Board member Chuck Bottemiller also gave a presentation on a simpler cheaper way to do it using a Pro Audio interface (Focisrite Scarlett 2i2) and the freeware recording tool Audacity.
Both presentations had in common:
Realize that ripping vinyl or tape is done real time so it takes a loooong while.
Get the disc as clean as possible
Use the best gear/turntable/recording devices available within your budget.
Plan on spending almost as much time separating tracks and adding metadata as you did making the recording.
A lively Q&A followed, including feedback from several working mastering engineers from the audience.
Special guest Jim Hillegass from JRiver, the popular enthusiast media player, joined us to demo and discuss their popular software. Questions varied in depth, and we covered everything from media tagging to equalization to audio drivers.
We appreciate JRiver's presence, and the group discussion that followed became a point of departure for all topics computer audio.
September: Audio by Van Alstine
Don M. provides a brief synopsis of the events:
Frank showcased some new products including a combination DAC/Preamplifier, the ABX Switchbox Comparator, and a prototype pair of 1 kilowatt monoblock amplifiers.
Frank first described his new VisionDAC/Preamplifier that has a built in DAC using a pure Class A analog output section and single coax input for digital. It also features an optional phono preamplifier with adjustable gain for both moving magnet and moving coil cartridges as well as having an array of cartridge load settings. Other options available include buffered tape outputs, remote control, and stereo phase inverted balanced outputs. Digital inputs can also be customized. The retail price as shown (DAC/Preamp plus phono in silver case) was $1999.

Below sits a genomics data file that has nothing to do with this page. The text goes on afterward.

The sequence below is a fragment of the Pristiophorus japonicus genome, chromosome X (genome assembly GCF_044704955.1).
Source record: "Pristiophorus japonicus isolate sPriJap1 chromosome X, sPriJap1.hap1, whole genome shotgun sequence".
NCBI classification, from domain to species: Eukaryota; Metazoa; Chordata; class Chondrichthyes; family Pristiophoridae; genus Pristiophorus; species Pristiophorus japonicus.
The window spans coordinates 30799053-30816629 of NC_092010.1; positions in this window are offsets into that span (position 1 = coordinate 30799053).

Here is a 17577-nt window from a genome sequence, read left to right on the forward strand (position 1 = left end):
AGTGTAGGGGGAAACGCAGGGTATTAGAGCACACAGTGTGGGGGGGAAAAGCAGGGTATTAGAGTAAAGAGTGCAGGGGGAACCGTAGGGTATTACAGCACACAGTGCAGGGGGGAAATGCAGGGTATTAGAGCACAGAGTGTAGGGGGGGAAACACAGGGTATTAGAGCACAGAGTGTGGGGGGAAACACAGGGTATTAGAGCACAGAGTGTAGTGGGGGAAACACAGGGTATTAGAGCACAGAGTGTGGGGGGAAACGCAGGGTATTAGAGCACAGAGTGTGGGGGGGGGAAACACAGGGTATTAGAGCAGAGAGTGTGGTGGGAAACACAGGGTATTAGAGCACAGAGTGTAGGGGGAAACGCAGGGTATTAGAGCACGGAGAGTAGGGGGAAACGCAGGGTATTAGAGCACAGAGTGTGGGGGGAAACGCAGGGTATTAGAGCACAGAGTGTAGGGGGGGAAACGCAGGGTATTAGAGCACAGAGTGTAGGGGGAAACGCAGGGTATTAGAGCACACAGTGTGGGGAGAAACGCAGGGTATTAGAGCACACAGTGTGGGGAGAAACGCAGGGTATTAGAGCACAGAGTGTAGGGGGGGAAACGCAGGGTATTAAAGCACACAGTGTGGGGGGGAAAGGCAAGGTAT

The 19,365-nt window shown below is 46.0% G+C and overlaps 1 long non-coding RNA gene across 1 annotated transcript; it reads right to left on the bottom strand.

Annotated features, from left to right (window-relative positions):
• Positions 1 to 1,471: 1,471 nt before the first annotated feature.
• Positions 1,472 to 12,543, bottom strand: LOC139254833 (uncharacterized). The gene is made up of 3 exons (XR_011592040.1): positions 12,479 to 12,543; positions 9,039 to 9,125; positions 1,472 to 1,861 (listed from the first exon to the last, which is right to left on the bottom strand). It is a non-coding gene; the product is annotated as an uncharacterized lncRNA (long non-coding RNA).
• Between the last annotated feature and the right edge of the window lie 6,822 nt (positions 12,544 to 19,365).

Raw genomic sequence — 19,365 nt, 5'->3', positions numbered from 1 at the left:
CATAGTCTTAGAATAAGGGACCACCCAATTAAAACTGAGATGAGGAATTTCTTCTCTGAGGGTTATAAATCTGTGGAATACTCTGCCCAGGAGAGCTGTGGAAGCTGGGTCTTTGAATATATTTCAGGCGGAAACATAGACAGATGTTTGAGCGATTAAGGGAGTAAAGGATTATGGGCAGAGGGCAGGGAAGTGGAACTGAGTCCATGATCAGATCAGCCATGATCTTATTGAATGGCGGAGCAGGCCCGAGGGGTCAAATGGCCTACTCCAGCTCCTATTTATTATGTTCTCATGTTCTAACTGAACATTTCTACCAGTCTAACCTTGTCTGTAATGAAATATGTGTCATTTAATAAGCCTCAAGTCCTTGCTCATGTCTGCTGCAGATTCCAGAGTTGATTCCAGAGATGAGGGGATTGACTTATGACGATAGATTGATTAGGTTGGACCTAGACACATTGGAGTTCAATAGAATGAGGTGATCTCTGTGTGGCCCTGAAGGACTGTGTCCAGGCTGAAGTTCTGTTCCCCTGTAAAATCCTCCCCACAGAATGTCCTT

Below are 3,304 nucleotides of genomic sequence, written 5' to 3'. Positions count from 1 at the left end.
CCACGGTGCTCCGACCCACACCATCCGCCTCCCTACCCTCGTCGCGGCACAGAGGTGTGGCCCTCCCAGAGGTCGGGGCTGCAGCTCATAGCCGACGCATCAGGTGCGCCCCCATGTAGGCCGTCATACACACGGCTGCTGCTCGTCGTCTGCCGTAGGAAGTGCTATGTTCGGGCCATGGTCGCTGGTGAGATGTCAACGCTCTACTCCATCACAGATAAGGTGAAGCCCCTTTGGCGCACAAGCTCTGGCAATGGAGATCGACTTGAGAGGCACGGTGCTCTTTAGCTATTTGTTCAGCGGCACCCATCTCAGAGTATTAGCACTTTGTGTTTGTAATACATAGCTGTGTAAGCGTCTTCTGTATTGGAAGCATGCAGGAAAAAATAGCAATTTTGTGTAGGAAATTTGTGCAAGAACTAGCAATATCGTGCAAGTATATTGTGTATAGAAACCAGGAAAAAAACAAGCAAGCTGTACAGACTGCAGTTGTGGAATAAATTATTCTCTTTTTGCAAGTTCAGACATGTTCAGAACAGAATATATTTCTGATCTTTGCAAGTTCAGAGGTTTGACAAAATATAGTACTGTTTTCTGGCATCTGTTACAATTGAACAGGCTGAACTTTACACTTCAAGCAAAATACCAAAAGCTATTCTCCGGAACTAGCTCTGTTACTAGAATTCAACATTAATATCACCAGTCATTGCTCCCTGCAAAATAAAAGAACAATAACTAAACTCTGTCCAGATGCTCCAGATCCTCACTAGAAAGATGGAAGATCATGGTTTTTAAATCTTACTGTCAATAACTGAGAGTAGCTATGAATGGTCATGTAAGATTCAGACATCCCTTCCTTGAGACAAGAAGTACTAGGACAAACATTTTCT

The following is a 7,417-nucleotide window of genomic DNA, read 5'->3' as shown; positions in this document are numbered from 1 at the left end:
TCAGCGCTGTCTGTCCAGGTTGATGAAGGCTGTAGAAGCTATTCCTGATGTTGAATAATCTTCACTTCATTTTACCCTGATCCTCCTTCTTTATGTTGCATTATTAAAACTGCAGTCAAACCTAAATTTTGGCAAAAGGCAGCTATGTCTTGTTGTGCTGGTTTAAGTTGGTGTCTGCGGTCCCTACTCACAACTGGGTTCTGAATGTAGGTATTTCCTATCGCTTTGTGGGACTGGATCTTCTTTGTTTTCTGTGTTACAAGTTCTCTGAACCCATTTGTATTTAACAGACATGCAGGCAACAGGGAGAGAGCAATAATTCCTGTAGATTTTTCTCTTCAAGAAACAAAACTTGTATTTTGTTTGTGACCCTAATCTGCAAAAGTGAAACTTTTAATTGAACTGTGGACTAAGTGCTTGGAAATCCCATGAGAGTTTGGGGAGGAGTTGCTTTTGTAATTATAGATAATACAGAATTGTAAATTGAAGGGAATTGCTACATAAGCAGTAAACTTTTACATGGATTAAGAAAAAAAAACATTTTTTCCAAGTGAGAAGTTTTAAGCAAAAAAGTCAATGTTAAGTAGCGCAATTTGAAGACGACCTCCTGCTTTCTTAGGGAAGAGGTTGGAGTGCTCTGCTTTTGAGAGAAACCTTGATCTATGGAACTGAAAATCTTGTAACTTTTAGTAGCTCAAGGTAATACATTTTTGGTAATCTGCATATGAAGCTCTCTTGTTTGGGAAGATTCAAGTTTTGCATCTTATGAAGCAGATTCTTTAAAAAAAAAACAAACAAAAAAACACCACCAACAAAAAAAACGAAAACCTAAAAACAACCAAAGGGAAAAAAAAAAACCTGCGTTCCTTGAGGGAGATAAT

The ABX Switchbox comparator was also described in great detail. The unit has inputs and outputs that enable comparison of pairs of preamplifiers, stereo power amplifiers, and up to three sets of speakers simultaneously. A/B switching is done via a remote control. Single and Double blind testing can also be performed. Great care has been applied to assure an invisible sonic imprint as well as masking any ability for the listener to detect which device(s) are in play based on switchings. The retail of the ABX Switchbox Comparator is $999.
Frank started the Switchbox demonstration with a comparison of his prototype monoblocks to an older AVA stereo power amplifier. The differences in sonics were quite obvious and favorable to the new monoblocks.
The club also supplied some preamplifiers and amplifiers to be compared. We listened to an all tubes based linestage preamplifier, a hybrid preamplifier, a sample of our in house DIY BA-3 project preamplifier, and a DIY version of an Icepower stereo class D amp with linear power supply. Differences in sonics between compared units ranged from barely perceptible to fairly perceptible.
For double blind testing, LED's are off and when the user performs a switch, the comparator randomly chooses to switch devices or not. Once eight listening sessions are over, the user can then use the remote to reveal the order of the devices played. For example, ABAABBBA would be a possible order. The idea here is for the listener to take notes durring the session and then compare those notes to the order revealed.
The value of such a versatile and high quality switching device became quite obvious to many in the audience.